If the War Powers Resolution is presumed to be constitutional, the President should abide by it in Syrian situation. As indicated above, the only situation where the President has the constitutional authority to order armed forces to engage in hostilities without the authorization of Congress is “a national emergency” when the country has been attacked. Although the Syrian regime used chemical weapons contrary to international standards, it did not do so in an attack against the United States; the President has also conceded that the country is not in immediate danger. Furthermore, since the WPR presumes that absent constitutional authority to launch an attack, and since we are not aware of a law that provides him with the general authority to launch small-scale attacks, strictly speaking, we must say that he would not be allowed to do so without the Congress’ approval. So under the terms of the War Powers Resolution, the President is not in a situation where he may use force if Congress votes him down.
Strictly speaking, for better or for worse, is not practically speaking. The way history has played out since the mid-20th century shows that the issue is murkier than a dispassionate analysis of constitutional law would suggest. In reality, the Presidents have exercised substantial discretion over when and where to use the military, and the Congress has often acquiesced.
The Constitution made it clear that only Congress could approve a standing army, and that Congress could only appropriate money for such an army in two-year increments. It signifies the Founders’ suspicion of a strong military in the hands of a strong Executive—a fear that the American public has shared from time to time. For example, just four months prior to the sneak attack on Pearl Harbor, Speaker Sam Rayburn barely prevented the House from practically disbanding the army by extending the time served by draftees for another 18 months. The move to keep a large army intact passed 203-202! That’s right – four months before the U.S. was attacked by Japan the House came within one vote of dismantling most of the regular army.
The world changed, however, following World War II. The United States was now the preeminent world power and the defender of western democracies. It had large standing armies in Europe and Asia. It was confronted with a communist invasion in Korea. Most importantly, the Cold War ushered in weapons that could incinerate the world in a matter of hours and the United States made treaty commitments to our European allies who lived in the fear of imminent Soviet invasion for nearly 50 years. There was little doubt that the President could launch nuclear weapons without so much as a phone call to the Speaker of the House and the Senate Majority Leader and could commit U.S. forces to immediate military action if our allies around the globe were attacked. What’s more, Congress continued to equip the President in this effort through the creation of the Central Intelligence Agency, the National Security Agency and special forces units in all branches of the military, ready to act on a moment’s notice in response to the President’s commands.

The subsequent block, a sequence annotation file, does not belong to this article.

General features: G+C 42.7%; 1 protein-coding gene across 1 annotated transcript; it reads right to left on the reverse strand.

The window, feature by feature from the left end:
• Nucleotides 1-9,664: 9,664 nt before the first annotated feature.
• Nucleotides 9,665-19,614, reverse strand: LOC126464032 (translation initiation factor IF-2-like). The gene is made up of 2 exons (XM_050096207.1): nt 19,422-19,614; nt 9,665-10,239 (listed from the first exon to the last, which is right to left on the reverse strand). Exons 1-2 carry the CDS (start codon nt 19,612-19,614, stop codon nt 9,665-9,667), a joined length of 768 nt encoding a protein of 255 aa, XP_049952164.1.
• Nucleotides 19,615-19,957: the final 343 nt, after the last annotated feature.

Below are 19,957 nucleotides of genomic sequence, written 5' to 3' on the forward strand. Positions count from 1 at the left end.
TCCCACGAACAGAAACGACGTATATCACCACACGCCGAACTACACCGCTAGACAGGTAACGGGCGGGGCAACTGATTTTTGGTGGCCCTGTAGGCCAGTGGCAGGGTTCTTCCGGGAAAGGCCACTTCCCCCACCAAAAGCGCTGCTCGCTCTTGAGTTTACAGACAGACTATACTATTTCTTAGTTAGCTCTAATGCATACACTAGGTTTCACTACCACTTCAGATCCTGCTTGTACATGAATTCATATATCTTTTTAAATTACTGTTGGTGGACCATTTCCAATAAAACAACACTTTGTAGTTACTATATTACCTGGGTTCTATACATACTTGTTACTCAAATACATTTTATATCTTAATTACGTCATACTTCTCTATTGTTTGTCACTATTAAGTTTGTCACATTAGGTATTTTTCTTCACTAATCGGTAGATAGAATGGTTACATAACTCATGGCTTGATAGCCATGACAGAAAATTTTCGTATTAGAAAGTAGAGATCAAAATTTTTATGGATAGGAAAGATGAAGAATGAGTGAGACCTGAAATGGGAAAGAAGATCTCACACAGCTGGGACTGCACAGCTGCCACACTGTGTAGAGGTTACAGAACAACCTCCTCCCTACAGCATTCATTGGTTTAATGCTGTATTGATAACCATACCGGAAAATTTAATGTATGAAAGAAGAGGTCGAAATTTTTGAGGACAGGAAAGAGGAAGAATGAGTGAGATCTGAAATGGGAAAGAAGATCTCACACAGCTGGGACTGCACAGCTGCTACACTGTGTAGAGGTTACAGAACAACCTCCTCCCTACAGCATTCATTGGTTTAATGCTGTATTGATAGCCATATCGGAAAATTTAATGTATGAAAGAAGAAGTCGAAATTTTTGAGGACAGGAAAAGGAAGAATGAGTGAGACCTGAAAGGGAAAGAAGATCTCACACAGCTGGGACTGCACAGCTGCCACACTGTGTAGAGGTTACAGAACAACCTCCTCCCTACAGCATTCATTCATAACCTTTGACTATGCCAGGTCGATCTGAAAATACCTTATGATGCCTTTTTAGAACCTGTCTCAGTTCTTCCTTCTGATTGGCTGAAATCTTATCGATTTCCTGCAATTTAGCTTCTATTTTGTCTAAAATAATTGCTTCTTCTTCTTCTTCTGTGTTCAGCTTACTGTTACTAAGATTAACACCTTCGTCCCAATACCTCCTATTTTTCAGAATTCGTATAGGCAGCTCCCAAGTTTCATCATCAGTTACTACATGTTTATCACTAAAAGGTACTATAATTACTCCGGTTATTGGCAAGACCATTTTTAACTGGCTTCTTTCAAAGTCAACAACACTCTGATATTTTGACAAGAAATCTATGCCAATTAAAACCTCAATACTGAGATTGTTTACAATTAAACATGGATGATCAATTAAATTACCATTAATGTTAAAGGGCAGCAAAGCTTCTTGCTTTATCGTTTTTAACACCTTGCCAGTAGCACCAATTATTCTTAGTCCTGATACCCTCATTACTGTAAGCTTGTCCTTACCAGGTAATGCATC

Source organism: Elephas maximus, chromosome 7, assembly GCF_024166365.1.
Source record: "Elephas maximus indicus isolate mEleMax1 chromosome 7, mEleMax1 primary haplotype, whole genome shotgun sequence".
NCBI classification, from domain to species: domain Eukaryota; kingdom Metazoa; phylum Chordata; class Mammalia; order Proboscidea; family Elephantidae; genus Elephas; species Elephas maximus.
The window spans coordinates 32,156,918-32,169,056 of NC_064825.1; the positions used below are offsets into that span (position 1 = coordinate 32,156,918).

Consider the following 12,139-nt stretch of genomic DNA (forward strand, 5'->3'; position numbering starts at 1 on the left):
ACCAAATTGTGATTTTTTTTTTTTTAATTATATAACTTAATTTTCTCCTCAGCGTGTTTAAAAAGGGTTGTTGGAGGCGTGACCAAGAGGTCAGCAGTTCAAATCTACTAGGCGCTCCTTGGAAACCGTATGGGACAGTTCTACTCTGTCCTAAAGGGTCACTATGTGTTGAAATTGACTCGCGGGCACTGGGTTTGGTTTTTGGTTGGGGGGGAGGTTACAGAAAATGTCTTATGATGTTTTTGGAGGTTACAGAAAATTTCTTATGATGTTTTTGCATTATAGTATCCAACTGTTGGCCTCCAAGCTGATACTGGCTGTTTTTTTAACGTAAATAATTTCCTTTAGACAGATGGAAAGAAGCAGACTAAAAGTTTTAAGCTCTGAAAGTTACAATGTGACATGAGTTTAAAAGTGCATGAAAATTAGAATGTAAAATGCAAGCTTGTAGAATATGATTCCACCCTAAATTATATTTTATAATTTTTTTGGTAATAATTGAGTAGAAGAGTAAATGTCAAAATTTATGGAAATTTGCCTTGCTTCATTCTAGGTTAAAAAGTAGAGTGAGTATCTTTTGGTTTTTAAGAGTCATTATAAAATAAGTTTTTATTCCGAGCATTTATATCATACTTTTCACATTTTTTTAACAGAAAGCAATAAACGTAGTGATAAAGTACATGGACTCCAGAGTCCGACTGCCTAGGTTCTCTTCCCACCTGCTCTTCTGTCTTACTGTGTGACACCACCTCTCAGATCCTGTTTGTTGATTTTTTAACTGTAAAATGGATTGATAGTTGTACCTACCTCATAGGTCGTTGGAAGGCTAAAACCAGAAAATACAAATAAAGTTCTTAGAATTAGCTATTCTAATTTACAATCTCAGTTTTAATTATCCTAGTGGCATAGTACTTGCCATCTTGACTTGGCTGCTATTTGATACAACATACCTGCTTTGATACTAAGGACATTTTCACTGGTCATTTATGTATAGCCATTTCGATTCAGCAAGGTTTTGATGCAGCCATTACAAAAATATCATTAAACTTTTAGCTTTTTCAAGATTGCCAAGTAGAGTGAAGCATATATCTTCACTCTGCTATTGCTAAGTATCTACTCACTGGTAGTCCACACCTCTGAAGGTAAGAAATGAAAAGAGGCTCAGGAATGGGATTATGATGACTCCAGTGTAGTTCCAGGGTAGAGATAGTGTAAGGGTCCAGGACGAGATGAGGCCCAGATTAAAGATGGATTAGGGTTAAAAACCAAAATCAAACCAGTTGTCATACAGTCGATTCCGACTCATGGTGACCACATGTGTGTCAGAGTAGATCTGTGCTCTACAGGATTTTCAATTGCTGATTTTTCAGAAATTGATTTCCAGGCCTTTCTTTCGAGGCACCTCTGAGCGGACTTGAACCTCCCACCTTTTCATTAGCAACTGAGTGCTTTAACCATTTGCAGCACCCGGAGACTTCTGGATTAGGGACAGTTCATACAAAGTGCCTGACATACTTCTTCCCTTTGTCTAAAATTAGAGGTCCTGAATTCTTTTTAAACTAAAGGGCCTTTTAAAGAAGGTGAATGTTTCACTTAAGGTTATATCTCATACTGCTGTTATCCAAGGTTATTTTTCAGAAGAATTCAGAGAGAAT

When President Reagan launched a retaliatory military strike against Libya for its complicity in a terrorist attack in Berlin, there was no request for congressional approval. When Reagan launched an invasion of Grenada to secure the release of American medical students, Congress largely applauded the action. When President Clinton launched air strikes in Kosovo against the Serbian army, he did not seek congressional authorization. Most recently, when President Obama used the military (including special forces), the CIA and other American personnel in Libya, he did not ask Congress for authorization. The Libya operation continued for more than 60 days, and Congress was within its legal rights to pass a motion of disapproval – but politically, the Democrats in Congress did not want to undermine President Obama, and the Republicans in Congress were not sure they wanted to tie the hands of future Presidents to use military force. Without addressing the question of whether any of these actions had legal warrant, each of them reinforces the notion that the President may use the military without congressional authorization, and that Congress has largely conceded the point.
Whether or not, as a former constitutional law professor, President Obama has recently rediscovered the war powers of Congress, or whether or not the President is wisely attempting to build national support for his actions by including the Congress, it seems very appropriate that he is consulting Congress over the use of force against Syria. However, as of now, it is unclear whether a resolution to strike Syria would pass either or both Chambers of Congress. Should it fail, he ought to respect their decision and perhaps go a long way to reestablishing balance in the Legislative-Executive roles in determining when to commit American military forces into action.
Work Consulted: The War Powers Resolution: After Thirty-Eight Years by Richard F. Grimmett, 24 September 2012, for Congressional Research Service